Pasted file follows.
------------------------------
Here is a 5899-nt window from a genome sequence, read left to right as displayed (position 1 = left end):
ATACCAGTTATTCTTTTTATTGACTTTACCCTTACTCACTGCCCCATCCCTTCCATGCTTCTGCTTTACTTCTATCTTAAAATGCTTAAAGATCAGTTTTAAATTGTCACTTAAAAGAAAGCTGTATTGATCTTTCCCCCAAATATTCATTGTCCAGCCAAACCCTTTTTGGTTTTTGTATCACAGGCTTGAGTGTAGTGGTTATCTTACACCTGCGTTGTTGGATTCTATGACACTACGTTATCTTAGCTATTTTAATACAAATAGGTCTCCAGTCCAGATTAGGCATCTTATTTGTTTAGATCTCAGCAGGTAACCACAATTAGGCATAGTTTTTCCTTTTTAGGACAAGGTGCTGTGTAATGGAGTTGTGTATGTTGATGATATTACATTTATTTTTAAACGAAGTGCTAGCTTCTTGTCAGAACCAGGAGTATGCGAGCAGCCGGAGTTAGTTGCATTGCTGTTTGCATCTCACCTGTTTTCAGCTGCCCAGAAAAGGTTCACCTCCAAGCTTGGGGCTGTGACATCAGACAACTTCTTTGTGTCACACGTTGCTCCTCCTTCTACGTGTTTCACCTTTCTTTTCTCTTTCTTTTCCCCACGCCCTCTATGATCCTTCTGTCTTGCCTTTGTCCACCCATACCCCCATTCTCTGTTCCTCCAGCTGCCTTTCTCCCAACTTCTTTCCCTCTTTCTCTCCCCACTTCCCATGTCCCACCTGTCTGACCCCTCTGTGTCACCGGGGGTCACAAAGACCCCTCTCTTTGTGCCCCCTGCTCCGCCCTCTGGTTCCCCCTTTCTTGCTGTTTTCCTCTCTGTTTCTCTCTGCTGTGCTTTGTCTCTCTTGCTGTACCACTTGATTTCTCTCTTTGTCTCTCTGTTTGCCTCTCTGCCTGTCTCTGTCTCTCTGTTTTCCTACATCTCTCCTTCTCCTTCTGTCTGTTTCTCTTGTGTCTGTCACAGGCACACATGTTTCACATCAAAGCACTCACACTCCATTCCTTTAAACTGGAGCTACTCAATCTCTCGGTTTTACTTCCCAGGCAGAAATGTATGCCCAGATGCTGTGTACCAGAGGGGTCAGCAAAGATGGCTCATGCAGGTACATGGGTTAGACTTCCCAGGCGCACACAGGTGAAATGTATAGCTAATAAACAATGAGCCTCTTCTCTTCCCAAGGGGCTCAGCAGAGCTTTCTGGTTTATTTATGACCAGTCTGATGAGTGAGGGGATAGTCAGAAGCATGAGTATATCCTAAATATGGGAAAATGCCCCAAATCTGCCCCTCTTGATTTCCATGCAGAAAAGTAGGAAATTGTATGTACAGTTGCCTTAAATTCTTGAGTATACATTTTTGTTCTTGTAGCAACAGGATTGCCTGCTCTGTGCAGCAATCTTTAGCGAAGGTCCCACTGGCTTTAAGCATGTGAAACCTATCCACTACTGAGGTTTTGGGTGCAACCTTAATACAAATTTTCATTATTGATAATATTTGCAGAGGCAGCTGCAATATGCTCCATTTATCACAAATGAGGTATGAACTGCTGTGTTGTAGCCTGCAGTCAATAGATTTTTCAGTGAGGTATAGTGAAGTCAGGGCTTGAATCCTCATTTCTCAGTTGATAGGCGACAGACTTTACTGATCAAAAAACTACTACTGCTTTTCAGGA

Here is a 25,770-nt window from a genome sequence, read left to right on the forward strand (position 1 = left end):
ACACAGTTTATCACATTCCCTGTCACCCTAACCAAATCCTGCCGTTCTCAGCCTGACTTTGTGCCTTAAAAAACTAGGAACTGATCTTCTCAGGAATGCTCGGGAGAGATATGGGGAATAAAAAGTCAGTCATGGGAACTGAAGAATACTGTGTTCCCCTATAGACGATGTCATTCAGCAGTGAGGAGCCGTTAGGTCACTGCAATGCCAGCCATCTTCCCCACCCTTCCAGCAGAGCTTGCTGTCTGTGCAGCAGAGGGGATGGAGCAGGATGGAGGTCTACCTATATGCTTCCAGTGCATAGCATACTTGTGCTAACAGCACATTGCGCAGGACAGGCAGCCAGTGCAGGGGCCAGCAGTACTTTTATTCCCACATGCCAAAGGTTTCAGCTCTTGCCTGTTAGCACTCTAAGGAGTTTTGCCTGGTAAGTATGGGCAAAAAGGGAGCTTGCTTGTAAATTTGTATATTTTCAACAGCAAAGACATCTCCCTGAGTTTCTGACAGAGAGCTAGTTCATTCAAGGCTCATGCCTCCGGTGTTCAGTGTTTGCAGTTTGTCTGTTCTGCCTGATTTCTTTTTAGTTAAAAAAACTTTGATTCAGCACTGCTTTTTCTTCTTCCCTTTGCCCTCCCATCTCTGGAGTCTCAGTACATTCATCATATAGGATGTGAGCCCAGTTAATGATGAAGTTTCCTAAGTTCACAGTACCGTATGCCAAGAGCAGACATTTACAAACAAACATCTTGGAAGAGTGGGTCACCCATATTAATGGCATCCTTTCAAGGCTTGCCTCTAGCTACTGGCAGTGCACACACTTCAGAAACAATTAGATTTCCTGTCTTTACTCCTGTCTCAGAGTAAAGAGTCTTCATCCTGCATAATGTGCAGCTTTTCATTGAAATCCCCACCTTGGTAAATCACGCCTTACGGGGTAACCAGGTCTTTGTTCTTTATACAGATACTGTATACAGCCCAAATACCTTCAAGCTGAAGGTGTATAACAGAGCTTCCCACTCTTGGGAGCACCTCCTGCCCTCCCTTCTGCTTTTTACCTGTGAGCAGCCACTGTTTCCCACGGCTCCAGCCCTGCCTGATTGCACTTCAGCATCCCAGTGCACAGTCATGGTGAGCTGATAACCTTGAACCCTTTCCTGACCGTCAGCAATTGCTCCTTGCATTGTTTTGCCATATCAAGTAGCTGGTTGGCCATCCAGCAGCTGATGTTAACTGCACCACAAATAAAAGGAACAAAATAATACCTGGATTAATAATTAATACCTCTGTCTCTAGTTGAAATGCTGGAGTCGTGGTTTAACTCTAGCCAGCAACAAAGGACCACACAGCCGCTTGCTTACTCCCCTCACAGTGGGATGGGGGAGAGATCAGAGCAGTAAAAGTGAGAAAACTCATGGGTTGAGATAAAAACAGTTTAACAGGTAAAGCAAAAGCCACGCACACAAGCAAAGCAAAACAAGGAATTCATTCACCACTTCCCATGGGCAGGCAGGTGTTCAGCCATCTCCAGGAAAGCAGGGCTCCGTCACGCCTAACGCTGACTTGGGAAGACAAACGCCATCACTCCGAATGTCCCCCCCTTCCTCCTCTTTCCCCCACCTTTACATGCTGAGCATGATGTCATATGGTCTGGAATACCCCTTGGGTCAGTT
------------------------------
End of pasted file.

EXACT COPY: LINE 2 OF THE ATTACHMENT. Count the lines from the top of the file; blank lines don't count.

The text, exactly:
ATACCAGTTATTCTTTTTATTGACTTTACCCTTACTCACTGCCCCATCCCTTCCATGCTTCTGCTTTACTTCTATCTTAAAATGCTTAAAGATCAGTTTTAAATTGTCACTTAAAAGAAAGCTGTATTGATCTTTCCCCCAAATATTCATTGTCCAGCCAAACCCTTTTTGGTTTTTGTATCACAGGCTTGAGTGTAGTGGTTATCTTACACCTGCGTTGTTGGATTCTATGACACTACGTTATCTTAGCTATTTTAATACAAATAGGTCTCCAGTCCAGATTAGGCATCTTATTTGTTTAGATCTCAGCAGGTAACCACAATTAGGCATAGTTTTTCCTTTTTAGGACAAGGTGCTGTGTAATGGAGTTGTGTATGTTGATGATATTACATTTATTTTTAAACGAAGTGCTAGCTTCTTGTCAGAACCAGGAGTATGCGAGCAGCCGGAGTTAGTTGCATTGCTGTTTGCATCTCACCTGTTTTCAGCTGCCCAGAAAAGGTTCACCTCCAAGCTTGGGGCTGTGACATCAGACAACTTCTTTGTGTCACACGTTGCTCCTCCTTCTACGTGTTTCACCTTTCTTTTCTCTTTCTTTTCCCCACGCCCTCTATGATCCTTCTGTCTTGCCTTTGTCCACCCATACCCCCATTCTCTGTTCCTCCAGCTGCCTTTCTCCCAACTTCTTTCCCTCTTTCTCTCCCCACTTCCCATGTCCCACCTGTCTGACCCCTCTGTGTCACCGGGGGTCACAAAGACCCCTCTCTTTGTGCCCCCTGCTCCGCCCTCTGGTTCCCCCTTTCTTGCTGTTTTCCTCTCTGTTTCTCTCTGCTGTGCTTTGTCTCTCTTGCTGTACCACTTGATTTCTCTCTTTGTCTCTCTGTTTGCCTCTCTGCCTGTCTCTGTCTCTCTGTTTTCCTACATCTCTCCTTCTCCTTCTGTCTGTTTCTCTTGTGTCTGTCACAGGCACACATGTTTCACATCAAAGCACTCACACTCCATTCCTTTAAACTGGAGCTACTCAATCTCTCGGTTTTACTTCCCAGGCAGAAATGTATGCCCAGATGCTGTGTACCAGAGGGGTCAGCAAAGATGGCTCATGCAGGTACATGGGTTAGACTTCCCAGGCGCACACAGGTGAAATGTATAGCTAATAAACAATGAGCCTCTTCTCTTCCCAAGGGGCTCAGCAGAGCTTTCTGGTTTATTTATGACCAGTCTGATGAGTGAGGGGATAGTCAGAAGCATGAGTATATCCTAAATATGGGAAAATGCCCCAAATCTGCCCCTCTTGATTTCCATGCAGAAAAGTAGGAAATTGTATGTACAGTTGCCTTAAATTCTTGAGTATACATTTTTGTTCTTGTAGCAACAGGATTGCCTGCTCTGTGCAGCAATCTTTAGCGAAGGTCCCACTGGCTTTAAGCATGTGAAACCTATCCACTACTGAGGTTTTGGGTGCAACCTTAATACAAATTTTCATTATTGATAATATTTGCAGAGGCAGCTGCAATATGCTCCATTTATCACAAATGAGGTATGAACTGCTGTGTTGTAGCCTGCAGTCAATAGATTTTTCAGTGAGGTATAGTGAAGTCAGGGCTTGAATCCTCATTTCTCAGTTGATAGGCGACAGACTTTACTGATCAAAAAACTACTACTGCTTTTCAGGA